Question: I daven nusach ashkenaz though occasionally daven in a sefardi shul on Shabbos morning. Is there any issue with me hearing parshas zachor there?
Answer: The Shulchan Aruch (OC 684:7) writes that there is a mitzva deoraisa to listen to parshas zachor.
R’ Zvi Pesach Frank (Har Zvi OC:4), R’ Yitzchak Yaakov Weiss (Minchas Yitzchak 3:9; 4:47:3) and R’ Moshe Sternbuch (Teshuvos Vehanhagos 1:154) write that as there are advantages to the ashkenazi pronunciation, one who usually davens with an ashkenazi pronunciation mustn’t change to a sefardi one.
Similarly, R’ Ovadia Yosef (Yabia Omer 6:C:11) explains that as there advantages to the sefardi pronunciation, one who davens with an sefardi pronunciation mustn’t change to an ashkenazi one. He writes that he’d regularly tell sefardi bachurim studying in an ashkenazi yeshiva to go to a sefardi shul to hear parshas zachor.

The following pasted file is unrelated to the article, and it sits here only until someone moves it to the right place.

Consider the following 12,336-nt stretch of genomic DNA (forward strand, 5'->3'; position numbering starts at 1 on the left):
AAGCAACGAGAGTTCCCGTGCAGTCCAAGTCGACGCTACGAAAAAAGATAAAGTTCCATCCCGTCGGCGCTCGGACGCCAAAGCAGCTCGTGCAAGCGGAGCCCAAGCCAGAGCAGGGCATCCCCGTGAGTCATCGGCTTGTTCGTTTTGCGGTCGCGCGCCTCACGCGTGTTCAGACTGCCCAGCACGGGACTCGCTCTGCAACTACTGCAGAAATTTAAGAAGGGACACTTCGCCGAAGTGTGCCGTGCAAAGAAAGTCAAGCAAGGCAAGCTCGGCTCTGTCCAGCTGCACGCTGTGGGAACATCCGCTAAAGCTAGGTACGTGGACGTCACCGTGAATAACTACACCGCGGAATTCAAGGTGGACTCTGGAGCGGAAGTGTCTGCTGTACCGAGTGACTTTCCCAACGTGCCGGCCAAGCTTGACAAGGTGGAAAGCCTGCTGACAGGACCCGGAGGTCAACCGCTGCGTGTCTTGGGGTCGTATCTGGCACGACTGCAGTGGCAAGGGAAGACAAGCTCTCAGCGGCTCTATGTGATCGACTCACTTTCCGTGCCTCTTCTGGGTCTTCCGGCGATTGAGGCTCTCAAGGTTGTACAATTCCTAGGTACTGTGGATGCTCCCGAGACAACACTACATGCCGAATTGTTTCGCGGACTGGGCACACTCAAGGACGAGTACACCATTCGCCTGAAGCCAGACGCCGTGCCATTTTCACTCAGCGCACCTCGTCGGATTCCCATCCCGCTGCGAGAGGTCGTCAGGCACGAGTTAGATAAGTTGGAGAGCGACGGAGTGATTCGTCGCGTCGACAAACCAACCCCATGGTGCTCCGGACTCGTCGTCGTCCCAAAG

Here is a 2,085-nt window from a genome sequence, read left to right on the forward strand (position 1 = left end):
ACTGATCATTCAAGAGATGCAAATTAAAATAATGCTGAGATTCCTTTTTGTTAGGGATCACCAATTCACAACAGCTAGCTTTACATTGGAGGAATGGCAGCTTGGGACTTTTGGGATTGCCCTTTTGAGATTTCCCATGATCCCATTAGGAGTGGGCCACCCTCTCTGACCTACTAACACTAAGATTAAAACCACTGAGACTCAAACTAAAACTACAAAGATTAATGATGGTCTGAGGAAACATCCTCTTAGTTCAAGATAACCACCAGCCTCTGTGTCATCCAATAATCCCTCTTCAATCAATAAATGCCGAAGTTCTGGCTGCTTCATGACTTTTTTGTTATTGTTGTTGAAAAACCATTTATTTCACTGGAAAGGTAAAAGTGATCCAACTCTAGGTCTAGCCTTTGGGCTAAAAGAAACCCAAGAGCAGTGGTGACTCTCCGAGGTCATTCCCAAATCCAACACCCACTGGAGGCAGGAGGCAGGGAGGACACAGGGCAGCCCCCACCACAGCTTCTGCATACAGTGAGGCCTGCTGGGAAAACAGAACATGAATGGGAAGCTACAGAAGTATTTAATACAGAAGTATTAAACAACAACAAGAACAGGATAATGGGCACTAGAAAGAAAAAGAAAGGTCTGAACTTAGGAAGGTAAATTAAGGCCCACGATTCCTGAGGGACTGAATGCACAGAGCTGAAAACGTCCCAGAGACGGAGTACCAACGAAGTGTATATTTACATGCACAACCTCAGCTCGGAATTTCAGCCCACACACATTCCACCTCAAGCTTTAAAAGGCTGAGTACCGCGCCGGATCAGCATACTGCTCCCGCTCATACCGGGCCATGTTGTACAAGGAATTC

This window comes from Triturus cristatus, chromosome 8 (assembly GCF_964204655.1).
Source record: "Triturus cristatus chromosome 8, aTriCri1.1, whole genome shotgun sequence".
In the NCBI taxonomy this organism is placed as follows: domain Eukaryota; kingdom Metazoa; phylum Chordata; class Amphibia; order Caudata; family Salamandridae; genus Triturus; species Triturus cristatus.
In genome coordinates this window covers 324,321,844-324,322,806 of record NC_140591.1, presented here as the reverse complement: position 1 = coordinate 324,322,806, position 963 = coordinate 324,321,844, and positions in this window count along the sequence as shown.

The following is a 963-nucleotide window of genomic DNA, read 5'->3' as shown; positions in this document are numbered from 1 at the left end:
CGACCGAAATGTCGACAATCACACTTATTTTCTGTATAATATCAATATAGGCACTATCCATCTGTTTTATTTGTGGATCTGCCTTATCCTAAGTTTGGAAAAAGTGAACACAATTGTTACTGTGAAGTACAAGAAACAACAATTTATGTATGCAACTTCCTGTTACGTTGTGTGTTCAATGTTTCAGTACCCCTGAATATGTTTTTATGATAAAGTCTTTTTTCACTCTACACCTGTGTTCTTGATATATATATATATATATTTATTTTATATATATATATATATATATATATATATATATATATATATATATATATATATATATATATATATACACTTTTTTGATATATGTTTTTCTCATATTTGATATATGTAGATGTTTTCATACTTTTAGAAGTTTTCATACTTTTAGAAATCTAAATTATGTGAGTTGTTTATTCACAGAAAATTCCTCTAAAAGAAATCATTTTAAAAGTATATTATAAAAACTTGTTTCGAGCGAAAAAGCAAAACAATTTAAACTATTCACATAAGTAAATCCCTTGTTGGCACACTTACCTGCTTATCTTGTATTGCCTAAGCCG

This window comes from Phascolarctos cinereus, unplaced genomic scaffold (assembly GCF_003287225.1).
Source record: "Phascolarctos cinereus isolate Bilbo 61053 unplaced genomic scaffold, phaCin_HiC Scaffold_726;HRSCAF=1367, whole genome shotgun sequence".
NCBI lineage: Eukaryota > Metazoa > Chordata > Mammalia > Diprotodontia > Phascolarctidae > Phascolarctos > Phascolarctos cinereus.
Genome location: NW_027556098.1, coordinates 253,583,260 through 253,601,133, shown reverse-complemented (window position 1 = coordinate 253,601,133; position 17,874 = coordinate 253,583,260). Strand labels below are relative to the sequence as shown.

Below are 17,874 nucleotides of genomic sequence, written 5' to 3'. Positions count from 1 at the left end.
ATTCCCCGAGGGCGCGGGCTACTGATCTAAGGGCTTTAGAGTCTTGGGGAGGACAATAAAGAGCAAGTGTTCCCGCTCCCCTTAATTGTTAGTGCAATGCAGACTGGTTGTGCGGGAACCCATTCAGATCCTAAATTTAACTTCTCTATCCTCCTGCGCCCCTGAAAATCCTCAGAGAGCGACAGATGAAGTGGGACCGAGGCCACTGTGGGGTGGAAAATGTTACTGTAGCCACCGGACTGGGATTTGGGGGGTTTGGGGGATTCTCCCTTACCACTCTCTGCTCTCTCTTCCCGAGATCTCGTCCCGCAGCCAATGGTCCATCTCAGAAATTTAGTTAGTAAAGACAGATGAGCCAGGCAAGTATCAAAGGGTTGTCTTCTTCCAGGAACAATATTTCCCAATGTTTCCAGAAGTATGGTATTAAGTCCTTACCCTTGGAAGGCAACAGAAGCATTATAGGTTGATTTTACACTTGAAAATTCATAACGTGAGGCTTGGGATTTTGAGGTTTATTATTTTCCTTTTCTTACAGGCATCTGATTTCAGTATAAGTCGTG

R’ Moshe Feinstein (Igros Moshe OC 3:5; 4:65) explains that during the time of the first beis hamikdash, everyone spoke with a similar pronunciation. It wasn’t until we were exiled, that slight changes crept in. While people shouldn’t change from one to the other, all pronunciations are equally valid.
R’ Zvi Pesach Frank (Mikraei Kodesh, Arba Parshiyos 7:n6) writes that one who usually davens with an ashkenazi pronunciation should be particular to listen to parshaz zachor read in as ashkenazi pronunciation (See Rivevos Ephraim 5:584:4; Piskei Teshuvos 685:10).
Nonetheless, R’ Ovadia Yosef (Yalkut Yosef 685:12) and R’ Shlomo Zalman Auerbach (Halichos Shlomo Purim 18:1) write that bedieved, one fulfils their obligation wherever they go.In conclusion, one should make the effort to listen to parshas zachor in one’s own nusach. If faced with no choice, one fulfils their obligation whichever shul they attend.